Keyword tokens within creative will appear in bold whenever they match or closely match a user’s search query. To improve the relevancy of your creative to the keywords within an ad group, include tokens with high impression share within creative text. For example, if users are more likely to include “clothing” in their query, rather than “apparel”, generate creative that includes the token “clothing”, even if both tokens appear in multiple keywords within the same ad group. Using the most relevant tokens within your creative will increase the relevance for a larger share of impressions and help increase CTR.
Incrementally increasing CTR takes testing and continuous optimization of keywords and creative. This involves using both short term and long term strategies. Hopefully, with the tactics I’ve imparted, you can begin increasing your CTR today…quickly and sweatband-free.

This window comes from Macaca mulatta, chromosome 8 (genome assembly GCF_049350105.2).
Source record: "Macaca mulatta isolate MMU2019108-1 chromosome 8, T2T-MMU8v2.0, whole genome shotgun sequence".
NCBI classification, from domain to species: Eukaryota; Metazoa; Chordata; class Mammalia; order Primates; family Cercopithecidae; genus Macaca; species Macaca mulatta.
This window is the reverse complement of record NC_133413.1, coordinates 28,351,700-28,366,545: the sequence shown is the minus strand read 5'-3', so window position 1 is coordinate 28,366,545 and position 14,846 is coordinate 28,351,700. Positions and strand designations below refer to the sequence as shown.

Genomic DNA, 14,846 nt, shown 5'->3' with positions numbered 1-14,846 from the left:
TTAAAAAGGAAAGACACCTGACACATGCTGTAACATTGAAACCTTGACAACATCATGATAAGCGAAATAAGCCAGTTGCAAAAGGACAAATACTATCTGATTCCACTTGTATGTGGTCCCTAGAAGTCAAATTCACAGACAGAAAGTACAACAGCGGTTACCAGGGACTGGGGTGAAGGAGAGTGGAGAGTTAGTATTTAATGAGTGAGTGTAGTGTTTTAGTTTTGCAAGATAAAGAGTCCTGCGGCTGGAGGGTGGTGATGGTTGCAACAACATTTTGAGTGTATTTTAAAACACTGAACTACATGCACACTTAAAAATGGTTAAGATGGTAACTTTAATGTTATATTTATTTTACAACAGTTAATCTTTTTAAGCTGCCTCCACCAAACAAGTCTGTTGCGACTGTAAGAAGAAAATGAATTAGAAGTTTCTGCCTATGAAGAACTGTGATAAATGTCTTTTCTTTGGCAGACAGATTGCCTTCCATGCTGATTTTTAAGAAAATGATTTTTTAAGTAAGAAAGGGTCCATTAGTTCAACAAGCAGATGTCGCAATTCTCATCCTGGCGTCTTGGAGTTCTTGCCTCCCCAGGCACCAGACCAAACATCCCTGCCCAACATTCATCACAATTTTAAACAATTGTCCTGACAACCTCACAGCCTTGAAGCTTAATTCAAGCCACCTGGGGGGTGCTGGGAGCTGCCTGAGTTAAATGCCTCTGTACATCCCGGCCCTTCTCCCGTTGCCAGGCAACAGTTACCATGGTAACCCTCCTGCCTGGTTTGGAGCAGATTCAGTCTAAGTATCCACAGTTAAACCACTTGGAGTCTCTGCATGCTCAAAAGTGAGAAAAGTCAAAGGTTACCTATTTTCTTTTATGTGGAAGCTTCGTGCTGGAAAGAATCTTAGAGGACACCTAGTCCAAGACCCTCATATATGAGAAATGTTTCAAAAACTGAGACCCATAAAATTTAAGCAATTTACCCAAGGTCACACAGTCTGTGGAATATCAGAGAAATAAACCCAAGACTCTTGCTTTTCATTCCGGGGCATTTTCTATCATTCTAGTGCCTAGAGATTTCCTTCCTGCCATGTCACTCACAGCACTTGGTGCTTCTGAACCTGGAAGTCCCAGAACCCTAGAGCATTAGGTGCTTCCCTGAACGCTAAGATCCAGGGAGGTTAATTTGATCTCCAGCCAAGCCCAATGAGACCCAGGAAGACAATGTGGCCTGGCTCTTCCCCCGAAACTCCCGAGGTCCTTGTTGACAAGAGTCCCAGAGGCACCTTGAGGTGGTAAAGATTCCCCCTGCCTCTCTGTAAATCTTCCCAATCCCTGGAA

Last week, Bing Ads announced the release of their extensively piloted Sitelink Extensions. Seemingly identical in functionality to Google’s Sitelink Extensions, this feature is available today via the Bing Ads user interface, Desktop Editor and API. For more information about enabling and managing Bing Ads Sitelink Extensions, click here.
During the pilot phase, advertisers leveraging Bing Ads Sitelink Extensions experienced an average increase in click-through rate (CTR) by 20%, compared to Google’s reported average increase of 30%. In comparing Bing and Google search results, the disparity between reported increases in CTR might be due to the frequency of Google displaying a more favorable sitelinks layout.